© P.G., Blue Light, Blue Heat (@Shenzhen).
XVI. He ate at food courts, preferring the late afternoon when the office crowds were gone and he could eat in peace, alone with his combo. He favoured souvlaki, sweet and sour pork and steak sandwiches (his favourite: all mayonaise and white bread, gray meat, and orange cheese. He ate off Styrofoam plates using plastic utensils, and when he was done, he always put the garbage in the trash, careful to place the tray on top. Even the food court demanded manners. This was still civilization.
XVII. He read books even though they gave him no pleasure. It was force of habit combined with an acute fear of being alone with his thoughts. He could barely sit down without reaching for something, anything, to read, to cram in his eyeballs and fill up his brain. He preferred non-fiction, books about the way things are. He wanted his fears confirmed.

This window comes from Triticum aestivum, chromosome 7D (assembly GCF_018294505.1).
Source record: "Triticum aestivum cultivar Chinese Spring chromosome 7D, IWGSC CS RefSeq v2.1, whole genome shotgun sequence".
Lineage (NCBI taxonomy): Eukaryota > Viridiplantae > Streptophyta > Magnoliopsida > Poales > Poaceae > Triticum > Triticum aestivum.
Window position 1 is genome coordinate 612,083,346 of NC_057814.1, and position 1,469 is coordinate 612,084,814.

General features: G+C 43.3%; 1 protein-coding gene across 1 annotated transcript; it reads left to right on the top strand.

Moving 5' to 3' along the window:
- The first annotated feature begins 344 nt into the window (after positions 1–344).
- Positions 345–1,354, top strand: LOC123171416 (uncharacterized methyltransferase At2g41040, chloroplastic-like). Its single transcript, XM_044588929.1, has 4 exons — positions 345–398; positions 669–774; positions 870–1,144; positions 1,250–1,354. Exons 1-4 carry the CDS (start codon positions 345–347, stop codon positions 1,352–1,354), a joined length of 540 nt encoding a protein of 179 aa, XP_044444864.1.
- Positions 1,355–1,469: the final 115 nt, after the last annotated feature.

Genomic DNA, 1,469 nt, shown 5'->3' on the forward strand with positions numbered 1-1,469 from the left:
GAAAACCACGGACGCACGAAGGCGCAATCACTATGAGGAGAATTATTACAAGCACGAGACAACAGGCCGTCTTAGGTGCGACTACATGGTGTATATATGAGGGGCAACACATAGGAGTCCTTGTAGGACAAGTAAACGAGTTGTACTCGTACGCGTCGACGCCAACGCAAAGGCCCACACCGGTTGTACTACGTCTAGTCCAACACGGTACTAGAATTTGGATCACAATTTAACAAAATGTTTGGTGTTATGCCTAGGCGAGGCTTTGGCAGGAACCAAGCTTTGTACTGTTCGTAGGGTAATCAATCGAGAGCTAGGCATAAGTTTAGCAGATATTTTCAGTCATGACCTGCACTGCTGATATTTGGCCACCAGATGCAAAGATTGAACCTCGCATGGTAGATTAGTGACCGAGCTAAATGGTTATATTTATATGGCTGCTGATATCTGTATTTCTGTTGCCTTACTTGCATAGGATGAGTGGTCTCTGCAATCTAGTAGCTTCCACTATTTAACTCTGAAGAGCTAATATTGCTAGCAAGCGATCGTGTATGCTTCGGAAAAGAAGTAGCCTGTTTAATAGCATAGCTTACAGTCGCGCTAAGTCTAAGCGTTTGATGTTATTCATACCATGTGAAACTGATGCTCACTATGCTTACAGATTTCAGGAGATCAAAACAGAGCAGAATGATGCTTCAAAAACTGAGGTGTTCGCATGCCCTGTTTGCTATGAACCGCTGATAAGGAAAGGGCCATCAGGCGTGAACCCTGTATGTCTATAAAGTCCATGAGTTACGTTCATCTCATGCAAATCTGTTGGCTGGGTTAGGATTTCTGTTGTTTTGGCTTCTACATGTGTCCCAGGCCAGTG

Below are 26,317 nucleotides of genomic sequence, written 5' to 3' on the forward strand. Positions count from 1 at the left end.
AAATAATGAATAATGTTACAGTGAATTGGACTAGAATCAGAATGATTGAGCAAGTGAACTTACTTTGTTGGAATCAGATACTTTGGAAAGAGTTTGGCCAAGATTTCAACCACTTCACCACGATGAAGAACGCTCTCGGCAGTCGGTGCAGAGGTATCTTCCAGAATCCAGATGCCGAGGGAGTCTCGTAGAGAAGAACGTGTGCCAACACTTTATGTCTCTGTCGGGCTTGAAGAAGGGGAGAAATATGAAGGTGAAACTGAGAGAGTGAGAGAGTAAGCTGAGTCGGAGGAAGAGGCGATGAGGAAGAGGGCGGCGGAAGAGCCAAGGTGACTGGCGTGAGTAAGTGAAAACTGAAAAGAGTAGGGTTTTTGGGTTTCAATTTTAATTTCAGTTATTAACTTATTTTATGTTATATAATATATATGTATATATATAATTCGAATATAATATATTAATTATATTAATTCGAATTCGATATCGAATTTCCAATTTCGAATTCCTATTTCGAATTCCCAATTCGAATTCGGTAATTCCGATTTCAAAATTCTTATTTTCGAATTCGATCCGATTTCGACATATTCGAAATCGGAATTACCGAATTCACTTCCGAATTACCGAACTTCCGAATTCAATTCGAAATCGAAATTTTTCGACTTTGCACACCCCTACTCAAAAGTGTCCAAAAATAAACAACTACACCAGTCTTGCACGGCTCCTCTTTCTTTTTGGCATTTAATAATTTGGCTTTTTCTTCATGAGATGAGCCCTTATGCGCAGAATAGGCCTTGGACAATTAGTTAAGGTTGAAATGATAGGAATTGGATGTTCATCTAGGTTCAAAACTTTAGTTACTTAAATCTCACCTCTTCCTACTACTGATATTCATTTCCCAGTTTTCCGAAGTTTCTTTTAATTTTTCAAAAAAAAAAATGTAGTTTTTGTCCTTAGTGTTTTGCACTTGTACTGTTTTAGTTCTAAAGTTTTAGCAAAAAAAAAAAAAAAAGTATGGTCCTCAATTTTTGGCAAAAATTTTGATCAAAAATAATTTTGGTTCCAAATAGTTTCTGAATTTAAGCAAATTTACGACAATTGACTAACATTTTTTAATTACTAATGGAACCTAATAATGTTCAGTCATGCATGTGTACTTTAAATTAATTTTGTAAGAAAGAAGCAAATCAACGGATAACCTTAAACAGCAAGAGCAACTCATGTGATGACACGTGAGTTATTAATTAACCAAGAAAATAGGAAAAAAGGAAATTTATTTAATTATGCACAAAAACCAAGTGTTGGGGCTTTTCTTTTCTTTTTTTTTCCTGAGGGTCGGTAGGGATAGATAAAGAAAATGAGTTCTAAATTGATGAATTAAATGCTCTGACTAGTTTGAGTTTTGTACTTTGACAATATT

XVIII. There were pieces of his life all over the city, scattered debris from the slow-motion crash of the last ten years. Slowly, surely, without notice or alarm (at first), his life had just fallen away. Things he did were no longer done, people he knew were no longer known, Significant places returned to anonimity, their significance forgotten.
M. A. Wallace, All Tunnel, No Light, in Assembly #01, Brooklyn/Toronto.